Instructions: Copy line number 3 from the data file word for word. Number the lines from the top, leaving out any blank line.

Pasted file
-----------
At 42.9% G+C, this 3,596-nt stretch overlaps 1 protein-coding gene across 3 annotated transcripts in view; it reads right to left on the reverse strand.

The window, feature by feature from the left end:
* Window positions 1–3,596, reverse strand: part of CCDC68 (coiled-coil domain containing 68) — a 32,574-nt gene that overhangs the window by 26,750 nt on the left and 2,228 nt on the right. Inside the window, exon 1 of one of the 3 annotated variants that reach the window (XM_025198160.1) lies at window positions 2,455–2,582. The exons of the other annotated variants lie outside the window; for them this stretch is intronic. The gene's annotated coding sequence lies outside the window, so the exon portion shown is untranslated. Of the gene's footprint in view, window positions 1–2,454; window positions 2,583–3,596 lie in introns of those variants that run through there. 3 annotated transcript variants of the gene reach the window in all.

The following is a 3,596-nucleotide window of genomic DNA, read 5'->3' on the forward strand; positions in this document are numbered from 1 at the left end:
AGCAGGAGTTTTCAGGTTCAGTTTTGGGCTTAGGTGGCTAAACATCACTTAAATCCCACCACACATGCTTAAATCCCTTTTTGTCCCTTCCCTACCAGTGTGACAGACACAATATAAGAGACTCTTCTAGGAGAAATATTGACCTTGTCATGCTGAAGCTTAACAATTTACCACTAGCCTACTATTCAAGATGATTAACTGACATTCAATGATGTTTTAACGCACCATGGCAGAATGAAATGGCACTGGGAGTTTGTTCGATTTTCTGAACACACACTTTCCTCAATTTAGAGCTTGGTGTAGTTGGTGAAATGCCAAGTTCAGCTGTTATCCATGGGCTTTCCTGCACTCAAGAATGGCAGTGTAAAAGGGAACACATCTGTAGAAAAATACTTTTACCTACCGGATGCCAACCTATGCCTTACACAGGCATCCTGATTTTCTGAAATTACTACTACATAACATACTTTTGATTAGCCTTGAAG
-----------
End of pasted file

* Window positions 1–3,596, reverse strand: part of CCDC68 (coiled-coil domain containing 68) — a 32,574-nt gene that overhangs the window by 26,750 nt on the left and 2,228 nt on the right. Inside the window, exon 1 of one of the 3 annotated variants that reach the window (XM_025198160.1) lies at window positions 2,455–2,582. The exons of the other annotated variants lie outside the window; for them this stretch is intronic. The gene's annotated coding sequence lies outside the window, so the exon portion shown is untranslated. Of the gene's footprint in view, window positions 1–2,454; window positions 2,583–3,596 lie in introns of those variants that run through there. 3 annotated transcript variants of the gene reach the window in all.